A true story about ultimate triumph

This story is about Thomas Budge standing up for what he believed in, and about being true to who he is, no matter the consequences. We are not discriminated against because of who we are, but because of who our discriminators are. This is a story of ultimate triumph.

Thomas Budge, a nineteen year old, English speaking, white South African boy faces detention and solitary confinement for refusing military training during the apartheid regime. What might have been a story of despair becomes one of encouragement. His book transforms lives, untangles complicated circumstances in life and inspires the reader to achieve much more.

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It Is What It Is, Grace through acceptance

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Book synopsis



It Is What It Is — Grace through acceptance


Thomas W E Budge


Dr Peter Merrington, affiliated professor extraordinaire in the English Department, University of the Western Cape


General non-fiction in the areas of politics, African interest, history, autobiography and personal empowerment


ISBN-13: 978-0620555005
ISBN-10: 0620555009


The Namasté Trust, South Africa


Thomas' book is autobiographical. It reads like a novel. Shortly after matriculating in the early 1970's, Thomas was one of an initial group of white English-speaking conscientious objectors to refuse military training under South Africa's former regime. He was held in military custody in the Detention Barracks in Voortrekkerhoogte, Pretoria. Of the 512 days of his incarceration, most of them were spent in solitary confinement, with as much as a year in total isolation, and a considerable number of days spent in the notoriously awful dark-cells, a punishment that broke the spirit of many a young man.

Detention was an obviously difficult period for Thomas, but it was extra tough because, out of fear as a gay man, he had to hide his sexual orientation from the army, his family and friends. He lived a double life: on one hand being the faithful child adhering to the strict dogma of the Jehovah's Witnesses, the religion under which he was raised, and simultaneously trying to suppress his sexual identity. Deeply conflicted and misunderstood, soon matters had to come to a head, and having finally chosen to be himself, he was excommunicated from the JW organisation.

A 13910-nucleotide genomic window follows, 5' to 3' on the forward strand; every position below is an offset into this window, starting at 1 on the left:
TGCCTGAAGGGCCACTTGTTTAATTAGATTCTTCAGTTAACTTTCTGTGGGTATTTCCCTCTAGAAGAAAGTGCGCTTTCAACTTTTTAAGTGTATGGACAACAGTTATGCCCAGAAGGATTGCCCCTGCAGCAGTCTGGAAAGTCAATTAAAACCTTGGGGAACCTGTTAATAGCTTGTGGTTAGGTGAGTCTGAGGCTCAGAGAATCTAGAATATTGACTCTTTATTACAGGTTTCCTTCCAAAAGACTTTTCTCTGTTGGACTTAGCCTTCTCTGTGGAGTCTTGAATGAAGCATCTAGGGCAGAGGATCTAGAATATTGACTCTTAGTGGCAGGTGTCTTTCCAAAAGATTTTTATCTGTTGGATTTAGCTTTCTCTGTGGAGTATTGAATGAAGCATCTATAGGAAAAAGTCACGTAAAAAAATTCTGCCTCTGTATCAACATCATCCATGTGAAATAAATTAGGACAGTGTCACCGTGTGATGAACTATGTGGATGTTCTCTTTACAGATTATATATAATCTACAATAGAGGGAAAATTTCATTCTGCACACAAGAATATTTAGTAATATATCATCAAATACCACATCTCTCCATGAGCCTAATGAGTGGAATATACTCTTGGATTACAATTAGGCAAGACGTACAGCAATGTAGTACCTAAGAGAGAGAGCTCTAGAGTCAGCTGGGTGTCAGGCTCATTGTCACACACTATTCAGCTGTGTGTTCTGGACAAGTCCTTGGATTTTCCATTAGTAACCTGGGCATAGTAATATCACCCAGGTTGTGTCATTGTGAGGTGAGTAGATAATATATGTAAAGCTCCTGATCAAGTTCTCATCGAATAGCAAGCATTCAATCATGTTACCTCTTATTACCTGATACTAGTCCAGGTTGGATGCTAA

Excommunication (called disfellowshipping) is the Witnesses' harshest form of punishment. Any disfellowshipped person is shunned, quite literally. No Witness is allowed to associate with a disfellowshipped person, not even eating a meal with that person, and so, having been freed from apartheid policies, Thomas found himself punished yet again, this time having to face the loss of his family and community support, a sentence that lasted to up to the writing of his book, some thirty-five years later.

It took a few decades for him to find his way again, and then only after he was introduced to his spiritual teacher Ram Dass, who gave him a different and more positive perspective on life. Thomas is now a respected motivational councillor who has worked with many thousands of people, many from the influential ranks of Johannesburg's rich and famous. His book is uplifting, and has a refreshingly different perspective on life.

Thomas says in his introduction: Part of my story is about injustice, the ways in which the state, society, and religion often suppress the life of individuals like you and me, but through and out of this, we find release and deeper transformation that comes from the wise and courageous choices we make.